A lot of the stuff there is related to IPv6 which is not currently in use and may be causing some problems (if not only clouding issues). Go to your network adapters in control panel and on each of them disable Internet Protocol V6. There is nothing else obviously wrong in your ipconfig. Unless there is good reason for bypassing it it is best to leave both IP address and dns server address allocations with DHCP. They both look ok and are mutually compatible with each other and your router connection.
 


Trouble

Noob Whisperer
#5
when I move my laptop to a different location, it sees the networks, but I have a Limited connection
Not sure exactly what "a different network" actually means, but.....
This behavior is common with DCHP clients that have received extended long term DHCP address leases.
Renewing a Lease:
The DHCP client first attempts to renew its lease when 50 percent of the original lease time, known as T1, has passed. At this point the DHCP client sends a unicast DHCPRequest message to the DHCP server that originally granted its lease. If the server is available, and the lease is still available, the server responds with a unicast DHCPAck message and the lease is renewed.
SOURCE: How DHCP Technology Works: Dynamic Host Configuration Protocol (DHCP)
So transporting a computer from one network (subnet) to a second network without rebooting the computer or otherwise provoking DHCP Discovery (ipconfig /release.... ipconfig /renew) would or at least could result in limited connectivity unless by some miracle of coincidence the two are configured with identical IP addressing schema including gateways and DNS and the current IP address of the moved computer does not conflict on the current subnet.
You may want to experiment with the lease times handed out by the individual routers on the networks involved.
 


#6
Not sure exactly what "a different network" actually means, but.....
This behavior is common with DCHP clients that have received extended long term DHCP address leases.
SOURCE: How DHCP Technology Works: Dynamic Host Configuration Protocol (DHCP)
So transporting a computer from one network (subnet) to a second network without rebooting the computer or otherwise provoking DHCP Discovery (ipconfig /release.... ipconfig /renew) would or at least could result in limited connectivity unless by some miracle of coincidence the two are configured with identical IP addressing schema including gateways and DNS and the current IP address of the moved computer does not conflict on the current subnet.
You may want to experiment with the lease times handed out by the individual routers on the networks involved.
This is good information! Thanks... I am a software developer and I move from my home to my office to my various customers' offices without powering down my laptop. Rather, I just close the cover, putting the laptop to sleep - this is what I am referring to when I talk about moving to "a different network".

Your reply makes sense, and thanks for the link - good stuff! But I didn't ever experience this with Windows 7. Is there a setting in Win 8 that may have caused this behavior? I don't think I want to change the DHCP settings in all my customers' networks!! :nevreness:
 


patcooke

Microsoft MVP
Staff member
Premium Supporter
Microsoft MVP
#7
I think I'd start closing Windows down when moving. Also, many of the entries in your ipconfig relate to ISATAP which is a software mechanism for enabling IPv4 protocols to run over IPv6 networks. As you move around these are increasing (I think I've counted 5 or 6). You may remove them to tidy things up. As you are almost certainly not even using IPv6 it will also help if it is disabled on each of your network adapters.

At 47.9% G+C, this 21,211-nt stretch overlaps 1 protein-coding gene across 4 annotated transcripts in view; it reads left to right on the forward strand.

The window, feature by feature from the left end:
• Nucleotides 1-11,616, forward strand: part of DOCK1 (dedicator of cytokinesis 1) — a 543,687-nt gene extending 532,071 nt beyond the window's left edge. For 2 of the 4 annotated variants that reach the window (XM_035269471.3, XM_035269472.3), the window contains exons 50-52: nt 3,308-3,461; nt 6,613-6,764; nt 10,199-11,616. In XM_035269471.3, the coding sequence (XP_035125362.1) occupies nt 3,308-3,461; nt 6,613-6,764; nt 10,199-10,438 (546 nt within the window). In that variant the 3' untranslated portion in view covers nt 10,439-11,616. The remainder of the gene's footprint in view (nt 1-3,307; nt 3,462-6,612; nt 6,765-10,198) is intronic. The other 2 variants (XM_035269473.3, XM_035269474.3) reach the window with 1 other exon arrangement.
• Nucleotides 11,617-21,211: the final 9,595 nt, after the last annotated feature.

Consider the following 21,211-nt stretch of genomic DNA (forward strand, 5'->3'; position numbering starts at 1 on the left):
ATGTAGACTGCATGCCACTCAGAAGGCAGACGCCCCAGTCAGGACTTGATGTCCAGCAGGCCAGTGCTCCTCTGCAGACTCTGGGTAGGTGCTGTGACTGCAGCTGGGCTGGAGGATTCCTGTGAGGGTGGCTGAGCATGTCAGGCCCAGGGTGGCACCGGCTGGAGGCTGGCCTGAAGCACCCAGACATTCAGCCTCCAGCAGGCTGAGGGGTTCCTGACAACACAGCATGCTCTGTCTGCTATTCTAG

#8
Again, fortunately, this isn't a real problem. But it is an annoyance. I appreciate all help from you guys (and gals?). Thanks for your time, and now we all can get back to more important stuff! :untroubled:
 


Trouble

Noob Whisperer
#9
Or you could just build yourself a simple batch file
@echo off
ipconfig /release
echo
echo The IP address has been released. Waiting to renew…
echo
ipconfig /renew
echo The IP address has been renewed
Put it on your desktop and run it when needed.
 


patcooke

Microsoft MVP
Staff member
Premium Supporter
Microsoft MVP
#10
The batch file should sort it - you could go one step further and incorporate it into your startup so it runs automatically. I reckon there are two sorts of people in this business - those who are happy to see a problem just go away or find a workaround (as in this case) and those who find the problem irritating and have to root it. I'm one of the second type but if you're happy with a workaround then go with it.
 


Trouble

Noob Whisperer
#11
Rebooting the computer whenever you move to a new network would probably be the ideal.... and would probably just make the problem a non-problem as that would provoke a new DHCP discovery packet to be sent and would result in proper IP addressing schema for the new environment without the need for any special action on your part.. Barring that, the batch file is a simple work around for the problem.
 


#12
This is an interesting thread - we are experiencing this with our corporate laptops. There is one wireless network outside our regular network at a vendor location and the DHCP server on this vendor network does not respond to the broadcast from client side and never sends a nak telling laptop to release IP address on stack. From what we see in the wireshark capture it appears to rely upon discover only. We have since verified this with the vendor and they said they don't set the DHCP to rfc standard and nak is not part of their setup. So we are considering this a real non-standard DHCP setup. That being said the network works with iPhones, iPads, Windows phones, Samsung Galaxy phones and Win 7 & 8. personal laptops. We are trying to determine what the difference is with the registry entries that allows these other personal laptop devices to work. As you have suggested we have a batch file - release & renew - on the desktops as temporary fix but hardly a great solution but it works. We do use a GPO to prioritize the wireless corporate networks. Any thoughts? Most of our focus is now in registry entries HKLM tcpip parameters. Rebooting and using the built in troubleshooter does not work.